As a reminder, we recommend that you:

    • Don't give your Chase OnlineSM User ID or password in e-mail.
    • Don't respond to e-mails that require you to enter personal information directly into the e-mail.
    • Don't respond to e-mails threatening to close your account if you do not take the immediate action of providing personal information.
    • Don't reply to e-mails asking you to send personal information.
    • Don't use your e-mail address as a login ID or password.

    The security of your information is a critical priority to us and we strive to handle it carefully at all times. Please visit our Security Center at chase.com and click on "Fraud Information" under the "How to Report Fraud." It provides additional information on exercising caution when reading e-mails that appear to be sent by us.

    Sincerely,

    Patricia O. Baker

    Senior Vice President

    Chase Executive Office

  • Anonymous on

    Marks & Spencer too...

  • Aaron on

    Add Soccer.com; just got the notice....

  • Anonymous on

    i received notice from tripadvisor and brookstone.

  • Anonymous on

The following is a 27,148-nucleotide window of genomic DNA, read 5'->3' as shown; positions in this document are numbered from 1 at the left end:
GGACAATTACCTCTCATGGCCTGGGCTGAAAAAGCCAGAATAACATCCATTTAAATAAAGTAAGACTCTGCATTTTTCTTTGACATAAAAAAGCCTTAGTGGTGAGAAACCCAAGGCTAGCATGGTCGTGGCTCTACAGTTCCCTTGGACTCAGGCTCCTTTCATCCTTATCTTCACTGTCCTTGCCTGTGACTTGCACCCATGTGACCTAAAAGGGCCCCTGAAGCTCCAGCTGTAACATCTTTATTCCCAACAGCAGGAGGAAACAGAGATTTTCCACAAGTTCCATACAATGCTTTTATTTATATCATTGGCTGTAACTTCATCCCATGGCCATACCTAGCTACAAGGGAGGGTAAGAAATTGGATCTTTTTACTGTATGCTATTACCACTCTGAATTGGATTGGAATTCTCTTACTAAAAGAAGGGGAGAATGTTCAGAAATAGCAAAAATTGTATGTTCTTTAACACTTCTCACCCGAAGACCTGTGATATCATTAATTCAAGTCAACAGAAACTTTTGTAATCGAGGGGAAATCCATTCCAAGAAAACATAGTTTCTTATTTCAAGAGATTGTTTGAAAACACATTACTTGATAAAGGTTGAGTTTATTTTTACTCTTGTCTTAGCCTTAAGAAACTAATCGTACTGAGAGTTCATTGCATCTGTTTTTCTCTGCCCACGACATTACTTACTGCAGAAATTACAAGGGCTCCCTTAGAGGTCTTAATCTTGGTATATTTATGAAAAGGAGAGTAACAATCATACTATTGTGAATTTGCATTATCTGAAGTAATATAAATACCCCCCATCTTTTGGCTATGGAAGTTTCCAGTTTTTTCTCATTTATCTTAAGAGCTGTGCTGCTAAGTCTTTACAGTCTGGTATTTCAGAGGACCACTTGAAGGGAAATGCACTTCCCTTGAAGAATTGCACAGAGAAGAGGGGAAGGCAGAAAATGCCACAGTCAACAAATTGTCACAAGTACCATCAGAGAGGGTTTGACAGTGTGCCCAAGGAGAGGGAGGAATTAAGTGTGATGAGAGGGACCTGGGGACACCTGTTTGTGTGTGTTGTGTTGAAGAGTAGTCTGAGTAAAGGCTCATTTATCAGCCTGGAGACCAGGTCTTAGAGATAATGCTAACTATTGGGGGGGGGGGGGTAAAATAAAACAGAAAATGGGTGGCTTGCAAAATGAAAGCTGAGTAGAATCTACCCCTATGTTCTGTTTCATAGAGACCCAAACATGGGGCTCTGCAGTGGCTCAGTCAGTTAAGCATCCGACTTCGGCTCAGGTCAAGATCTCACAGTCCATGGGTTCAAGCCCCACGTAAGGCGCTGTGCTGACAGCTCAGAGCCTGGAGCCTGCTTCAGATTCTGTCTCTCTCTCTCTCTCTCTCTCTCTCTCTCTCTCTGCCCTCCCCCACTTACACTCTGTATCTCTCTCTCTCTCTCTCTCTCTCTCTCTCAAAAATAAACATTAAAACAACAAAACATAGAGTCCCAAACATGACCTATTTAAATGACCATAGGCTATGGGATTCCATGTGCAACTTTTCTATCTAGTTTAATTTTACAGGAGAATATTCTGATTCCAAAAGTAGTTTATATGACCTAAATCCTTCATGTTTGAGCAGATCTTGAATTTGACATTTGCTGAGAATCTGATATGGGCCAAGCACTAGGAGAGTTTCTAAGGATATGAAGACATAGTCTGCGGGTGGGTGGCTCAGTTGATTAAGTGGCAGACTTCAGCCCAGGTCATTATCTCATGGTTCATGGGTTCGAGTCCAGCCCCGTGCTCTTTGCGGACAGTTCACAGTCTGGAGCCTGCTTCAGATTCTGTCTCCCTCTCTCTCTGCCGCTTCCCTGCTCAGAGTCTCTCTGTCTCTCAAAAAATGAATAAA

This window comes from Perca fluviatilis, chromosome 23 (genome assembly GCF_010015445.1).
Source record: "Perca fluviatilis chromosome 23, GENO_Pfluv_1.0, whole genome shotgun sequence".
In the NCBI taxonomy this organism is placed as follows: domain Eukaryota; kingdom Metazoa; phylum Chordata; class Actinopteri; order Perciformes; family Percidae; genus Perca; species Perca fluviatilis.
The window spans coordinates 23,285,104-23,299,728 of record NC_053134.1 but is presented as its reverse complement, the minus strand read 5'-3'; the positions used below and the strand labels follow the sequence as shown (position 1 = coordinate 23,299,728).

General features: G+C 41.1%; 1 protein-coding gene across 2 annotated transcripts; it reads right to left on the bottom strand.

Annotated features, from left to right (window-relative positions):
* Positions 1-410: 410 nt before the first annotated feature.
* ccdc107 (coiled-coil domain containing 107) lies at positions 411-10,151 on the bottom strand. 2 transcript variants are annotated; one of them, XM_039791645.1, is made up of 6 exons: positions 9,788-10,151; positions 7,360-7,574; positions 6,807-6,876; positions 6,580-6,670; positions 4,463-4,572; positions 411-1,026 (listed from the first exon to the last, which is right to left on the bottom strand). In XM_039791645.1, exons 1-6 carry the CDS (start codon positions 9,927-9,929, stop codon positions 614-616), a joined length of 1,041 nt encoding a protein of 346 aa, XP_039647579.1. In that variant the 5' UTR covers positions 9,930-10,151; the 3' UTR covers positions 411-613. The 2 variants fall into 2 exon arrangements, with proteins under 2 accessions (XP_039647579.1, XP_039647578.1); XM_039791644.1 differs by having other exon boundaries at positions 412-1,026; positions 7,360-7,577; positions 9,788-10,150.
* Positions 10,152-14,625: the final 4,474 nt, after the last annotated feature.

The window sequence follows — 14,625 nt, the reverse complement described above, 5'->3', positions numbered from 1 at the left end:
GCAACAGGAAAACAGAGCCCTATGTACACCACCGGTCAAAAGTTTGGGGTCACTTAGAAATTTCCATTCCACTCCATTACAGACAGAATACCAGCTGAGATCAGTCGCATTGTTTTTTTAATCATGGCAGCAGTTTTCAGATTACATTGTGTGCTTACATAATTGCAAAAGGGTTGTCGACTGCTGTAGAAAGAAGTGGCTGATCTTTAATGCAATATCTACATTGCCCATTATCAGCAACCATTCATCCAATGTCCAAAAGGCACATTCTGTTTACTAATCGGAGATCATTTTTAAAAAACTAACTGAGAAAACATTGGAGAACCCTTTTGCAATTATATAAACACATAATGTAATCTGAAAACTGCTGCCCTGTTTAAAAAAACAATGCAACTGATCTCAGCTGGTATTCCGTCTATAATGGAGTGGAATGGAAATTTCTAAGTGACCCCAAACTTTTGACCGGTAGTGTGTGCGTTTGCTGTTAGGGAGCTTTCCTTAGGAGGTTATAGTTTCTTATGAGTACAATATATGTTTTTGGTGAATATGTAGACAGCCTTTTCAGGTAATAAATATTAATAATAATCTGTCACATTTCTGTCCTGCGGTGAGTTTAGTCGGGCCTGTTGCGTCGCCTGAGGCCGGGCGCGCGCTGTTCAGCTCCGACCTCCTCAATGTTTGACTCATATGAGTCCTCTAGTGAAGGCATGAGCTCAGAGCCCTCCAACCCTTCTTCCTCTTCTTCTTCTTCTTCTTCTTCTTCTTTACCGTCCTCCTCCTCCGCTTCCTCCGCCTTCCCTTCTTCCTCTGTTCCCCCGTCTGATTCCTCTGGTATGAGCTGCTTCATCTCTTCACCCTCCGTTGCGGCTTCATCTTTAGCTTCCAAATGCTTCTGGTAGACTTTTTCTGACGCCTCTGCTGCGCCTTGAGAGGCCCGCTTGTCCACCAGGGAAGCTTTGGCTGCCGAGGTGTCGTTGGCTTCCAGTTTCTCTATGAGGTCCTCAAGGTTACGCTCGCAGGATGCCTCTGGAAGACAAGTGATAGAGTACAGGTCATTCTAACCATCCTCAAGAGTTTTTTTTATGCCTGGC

Recieved this the other day. You can add HSN to the list

    April 2, 2011

    Dear HSN Customer,

    HSN values your trust and wants to make you aware of a recent incident. We learned from our email provider, Epsilon, that limited information about you was accessed by an unauthorized individual or individuals. This information included your name and email address and did not include any financial or other sensitive information. We felt it was important to notify you of this incident as soon as possible. We apologize for any inconvenience and have outlined below a number of email safeguards to help ensure your privacy online.

    Email scams, spam, and other attacks on email systems are on the rise, but, by taking certain precautions when receiving emails, you can continue to safely use email for your business and personal needs:
    • Don't open links or attachments from people you don't know and trust.
    • Don't provide personal, financial, or other sensitive information when asked to do so by email. Most reputable companies do not ask for such information by email, and, rest assured, we will not do so.